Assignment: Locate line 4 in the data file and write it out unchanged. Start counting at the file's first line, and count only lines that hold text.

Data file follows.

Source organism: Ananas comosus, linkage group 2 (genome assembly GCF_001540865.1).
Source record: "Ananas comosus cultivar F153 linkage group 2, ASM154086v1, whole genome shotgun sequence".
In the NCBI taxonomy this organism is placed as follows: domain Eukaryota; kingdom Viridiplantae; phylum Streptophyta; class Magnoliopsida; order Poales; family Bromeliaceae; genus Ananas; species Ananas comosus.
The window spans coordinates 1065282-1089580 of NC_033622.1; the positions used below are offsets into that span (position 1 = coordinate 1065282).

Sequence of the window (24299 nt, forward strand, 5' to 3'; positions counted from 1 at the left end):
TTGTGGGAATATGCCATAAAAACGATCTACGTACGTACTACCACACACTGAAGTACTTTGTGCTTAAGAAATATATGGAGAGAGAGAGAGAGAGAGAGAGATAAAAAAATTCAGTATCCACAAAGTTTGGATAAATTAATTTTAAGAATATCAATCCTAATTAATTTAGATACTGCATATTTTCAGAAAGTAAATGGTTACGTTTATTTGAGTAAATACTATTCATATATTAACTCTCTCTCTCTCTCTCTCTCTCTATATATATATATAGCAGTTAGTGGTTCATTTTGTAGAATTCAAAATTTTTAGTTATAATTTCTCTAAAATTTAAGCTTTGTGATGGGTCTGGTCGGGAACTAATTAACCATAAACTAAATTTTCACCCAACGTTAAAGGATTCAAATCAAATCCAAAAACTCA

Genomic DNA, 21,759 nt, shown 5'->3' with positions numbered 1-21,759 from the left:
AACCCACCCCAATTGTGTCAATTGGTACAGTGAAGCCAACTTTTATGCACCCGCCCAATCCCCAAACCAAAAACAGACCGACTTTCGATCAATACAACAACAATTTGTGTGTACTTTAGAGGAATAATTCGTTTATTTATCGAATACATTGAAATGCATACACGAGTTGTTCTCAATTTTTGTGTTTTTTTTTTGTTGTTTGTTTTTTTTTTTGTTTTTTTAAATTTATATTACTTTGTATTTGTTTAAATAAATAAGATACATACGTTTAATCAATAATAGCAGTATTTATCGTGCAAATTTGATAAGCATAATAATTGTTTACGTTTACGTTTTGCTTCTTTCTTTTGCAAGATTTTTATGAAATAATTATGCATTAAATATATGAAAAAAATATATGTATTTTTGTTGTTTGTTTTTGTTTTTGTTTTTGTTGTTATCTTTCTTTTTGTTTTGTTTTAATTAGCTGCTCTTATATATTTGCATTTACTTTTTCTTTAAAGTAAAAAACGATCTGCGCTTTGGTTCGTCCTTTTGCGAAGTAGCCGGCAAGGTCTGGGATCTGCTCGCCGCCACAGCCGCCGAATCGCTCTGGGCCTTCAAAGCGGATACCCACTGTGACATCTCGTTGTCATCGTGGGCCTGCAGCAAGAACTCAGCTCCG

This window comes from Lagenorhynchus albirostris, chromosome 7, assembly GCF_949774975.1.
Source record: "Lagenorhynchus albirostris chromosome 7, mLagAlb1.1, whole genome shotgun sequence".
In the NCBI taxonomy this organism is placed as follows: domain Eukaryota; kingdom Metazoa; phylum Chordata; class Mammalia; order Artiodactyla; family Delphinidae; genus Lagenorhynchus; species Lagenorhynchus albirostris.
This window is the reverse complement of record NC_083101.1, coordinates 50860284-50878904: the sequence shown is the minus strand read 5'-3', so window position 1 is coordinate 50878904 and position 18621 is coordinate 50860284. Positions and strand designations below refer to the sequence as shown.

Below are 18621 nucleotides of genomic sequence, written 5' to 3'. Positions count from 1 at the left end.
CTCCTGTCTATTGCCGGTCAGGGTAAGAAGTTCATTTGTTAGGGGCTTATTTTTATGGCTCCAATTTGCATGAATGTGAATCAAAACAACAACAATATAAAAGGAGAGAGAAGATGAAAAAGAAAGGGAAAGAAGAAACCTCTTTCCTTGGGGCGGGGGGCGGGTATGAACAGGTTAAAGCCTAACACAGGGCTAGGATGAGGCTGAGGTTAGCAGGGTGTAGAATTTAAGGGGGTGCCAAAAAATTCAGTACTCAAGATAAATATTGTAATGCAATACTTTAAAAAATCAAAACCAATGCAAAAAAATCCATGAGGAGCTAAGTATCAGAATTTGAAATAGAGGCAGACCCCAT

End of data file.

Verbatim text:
The window spans coordinates 1065282-1089580 of NC_033622.1; the positions used below are offsets into that span (position 1 = coordinate 1065282).